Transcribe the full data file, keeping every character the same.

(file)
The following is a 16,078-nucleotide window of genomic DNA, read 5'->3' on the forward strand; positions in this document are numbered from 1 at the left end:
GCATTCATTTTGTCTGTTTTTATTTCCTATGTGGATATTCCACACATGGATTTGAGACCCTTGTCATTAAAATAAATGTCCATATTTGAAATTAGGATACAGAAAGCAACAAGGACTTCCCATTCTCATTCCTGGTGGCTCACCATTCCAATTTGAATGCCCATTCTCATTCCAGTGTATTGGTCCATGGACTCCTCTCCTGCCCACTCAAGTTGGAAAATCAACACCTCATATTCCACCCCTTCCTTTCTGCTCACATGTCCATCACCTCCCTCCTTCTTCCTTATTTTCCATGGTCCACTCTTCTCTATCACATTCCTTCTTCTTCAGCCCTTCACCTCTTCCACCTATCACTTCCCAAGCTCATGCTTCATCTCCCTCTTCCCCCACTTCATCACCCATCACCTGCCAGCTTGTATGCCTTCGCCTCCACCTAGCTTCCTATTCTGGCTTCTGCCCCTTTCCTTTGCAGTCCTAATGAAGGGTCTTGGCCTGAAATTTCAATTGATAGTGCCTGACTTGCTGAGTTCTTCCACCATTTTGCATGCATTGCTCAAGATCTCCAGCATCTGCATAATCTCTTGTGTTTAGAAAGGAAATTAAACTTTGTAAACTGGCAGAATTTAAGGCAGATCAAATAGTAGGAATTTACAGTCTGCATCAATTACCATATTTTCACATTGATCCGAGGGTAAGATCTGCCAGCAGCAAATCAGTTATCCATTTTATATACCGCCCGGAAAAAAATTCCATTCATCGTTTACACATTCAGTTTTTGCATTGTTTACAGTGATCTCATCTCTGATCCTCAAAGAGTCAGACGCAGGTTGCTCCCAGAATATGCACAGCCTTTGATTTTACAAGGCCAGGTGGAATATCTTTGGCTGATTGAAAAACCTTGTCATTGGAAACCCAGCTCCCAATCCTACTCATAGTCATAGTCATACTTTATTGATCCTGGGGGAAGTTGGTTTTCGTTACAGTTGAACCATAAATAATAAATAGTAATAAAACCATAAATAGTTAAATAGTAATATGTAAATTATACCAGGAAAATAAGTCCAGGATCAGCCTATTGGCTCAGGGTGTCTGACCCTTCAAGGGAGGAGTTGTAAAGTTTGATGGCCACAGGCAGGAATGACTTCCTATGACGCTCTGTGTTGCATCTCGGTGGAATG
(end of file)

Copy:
The following is a 16,078-nucleotide window of genomic DNA, read 5'->3' on the forward strand; positions in this document are numbered from 1 at the left end:
GCATTCATTTTGTCTGTTTTTATTTCCTATGTGGATATTCCACACATGGATTTGAGACCCTTGTCATTAAAATAAATGTCCATATTTGAAATTAGGATACAGAAAGCAACAAGGACTTCCCATTCTCATTCCTGGTGGCTCACCATTCCAATTTGAATGCCCATTCTCATTCCAGTGTATTGGTCCATGGACTCCTCTCCTGCCCACTCAAGTTGGAAAATCAACACCTCATATTCCACCCCTTCCTTTCTGCTCACATGTCCATCACCTCCCTCCTTCTTCCTTATTTTCCATGGTCCACTCTTCTCTATCACATTCCTTCTTCTTCAGCCCTTCACCTCTTCCACCTATCACTTCCCAAGCTCATGCTTCATCTCCCTCTTCCCCCACTTCATCACCCATCACCTGCCAGCTTGTATGCCTTCGCCTCCACCTAGCTTCCTATTCTGGCTTCTGCCCCTTTCCTTTGCAGTCCTAATGAAGGGTCTTGGCCTGAAATTTCAATTGATAGTGCCTGACTTGCTGAGTTCTTCCACCATTTTGCATGCATTGCTCAAGATCTCCAGCATCTGCATAATCTCTTGTGTTTAGAAAGGAAATTAAACTTTGTAAACTGGCAGAATTTAAGGCAGATCAAATAGTAGGAATTTACAGTCTGCATCAATTACCATATTTTCACATTGATCCGAGGGTAAGATCTGCCAGCAGCAAATCAGTTATCCATTTTATATACCGCCCGGAAAAAAATTCCATTCATCGTTTACACATTCAGTTTTTGCATTGTTTACAGTGATCTCATCTCTGATCCTCAAAGAGTCAGACGCAGGTTGCTCCCAGAATATGCACAGCCTTTGATTTTACAAGGCCAGGTGGAATATCTTTGGCTGATTGAAAAACCTTGTCATTGGAAACCCAGCTCCCAATCCTACTCATAGTCATAGTCATACTTTATTGATCCTGGGGGAAGTTGGTTTTCGTTACAGTTGAACCATAAATAATAAATAGTAATAAAACCATAAATAGTTAAATAGTAATATGTAAATTATACCAGGAAAATAAGTCCAGGATCAGCCTATTGGCTCAGGGTGTCTGACCCTTCAAGGGAGGAGTTGTAAAGTTTGATGGCCACAGGCAGGAATGACTTCCTATGACGCTCTGTGTTGCATCTCGGTGGAATG